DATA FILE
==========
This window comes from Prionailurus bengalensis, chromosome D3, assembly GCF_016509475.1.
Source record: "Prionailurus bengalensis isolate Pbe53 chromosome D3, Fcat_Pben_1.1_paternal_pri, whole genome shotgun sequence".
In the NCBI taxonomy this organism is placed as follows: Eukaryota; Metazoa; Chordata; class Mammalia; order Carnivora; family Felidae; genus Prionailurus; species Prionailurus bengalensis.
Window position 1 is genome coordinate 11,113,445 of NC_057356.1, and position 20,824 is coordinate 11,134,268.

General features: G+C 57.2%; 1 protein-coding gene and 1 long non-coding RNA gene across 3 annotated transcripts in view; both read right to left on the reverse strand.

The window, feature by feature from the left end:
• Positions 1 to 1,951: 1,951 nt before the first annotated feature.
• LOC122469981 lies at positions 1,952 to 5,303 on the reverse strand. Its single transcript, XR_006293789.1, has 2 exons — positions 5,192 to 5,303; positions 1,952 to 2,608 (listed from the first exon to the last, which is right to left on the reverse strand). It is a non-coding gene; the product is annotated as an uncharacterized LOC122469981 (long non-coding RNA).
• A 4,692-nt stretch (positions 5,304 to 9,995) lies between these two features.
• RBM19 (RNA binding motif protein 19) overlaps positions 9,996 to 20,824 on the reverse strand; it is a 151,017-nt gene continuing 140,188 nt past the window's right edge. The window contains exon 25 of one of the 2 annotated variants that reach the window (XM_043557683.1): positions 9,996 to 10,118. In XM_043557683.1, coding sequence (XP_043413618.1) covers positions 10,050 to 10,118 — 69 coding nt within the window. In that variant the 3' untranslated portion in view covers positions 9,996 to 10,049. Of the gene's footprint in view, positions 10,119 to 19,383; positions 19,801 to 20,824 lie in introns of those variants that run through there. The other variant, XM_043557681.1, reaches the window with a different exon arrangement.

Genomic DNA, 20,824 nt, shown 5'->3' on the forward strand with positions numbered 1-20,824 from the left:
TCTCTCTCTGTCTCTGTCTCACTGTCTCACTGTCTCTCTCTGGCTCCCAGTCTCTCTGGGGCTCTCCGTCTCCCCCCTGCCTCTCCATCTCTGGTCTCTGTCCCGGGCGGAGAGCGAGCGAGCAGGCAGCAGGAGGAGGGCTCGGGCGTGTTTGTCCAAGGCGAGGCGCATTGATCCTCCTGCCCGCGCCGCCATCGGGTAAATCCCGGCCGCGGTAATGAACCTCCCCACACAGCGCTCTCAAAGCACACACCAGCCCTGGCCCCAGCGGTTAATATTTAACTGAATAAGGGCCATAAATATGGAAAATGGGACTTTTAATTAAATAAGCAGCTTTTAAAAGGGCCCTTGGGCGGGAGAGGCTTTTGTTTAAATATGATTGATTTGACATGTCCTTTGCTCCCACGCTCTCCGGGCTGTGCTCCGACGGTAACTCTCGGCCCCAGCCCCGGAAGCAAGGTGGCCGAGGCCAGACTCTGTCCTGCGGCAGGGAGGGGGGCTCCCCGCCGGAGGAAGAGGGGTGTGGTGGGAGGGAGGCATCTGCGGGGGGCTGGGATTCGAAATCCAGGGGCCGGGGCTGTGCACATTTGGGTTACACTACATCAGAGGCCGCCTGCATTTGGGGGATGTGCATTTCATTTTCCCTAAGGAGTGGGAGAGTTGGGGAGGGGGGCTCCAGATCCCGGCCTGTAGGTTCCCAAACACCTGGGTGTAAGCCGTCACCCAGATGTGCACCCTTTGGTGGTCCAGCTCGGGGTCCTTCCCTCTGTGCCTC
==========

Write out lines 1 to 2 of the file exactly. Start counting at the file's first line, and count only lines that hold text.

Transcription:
This window comes from Prionailurus bengalensis, chromosome D3, assembly GCF_016509475.1.
Source record: "Prionailurus bengalensis isolate Pbe53 chromosome D3, Fcat_Pben_1.1_paternal_pri, whole genome shotgun sequence".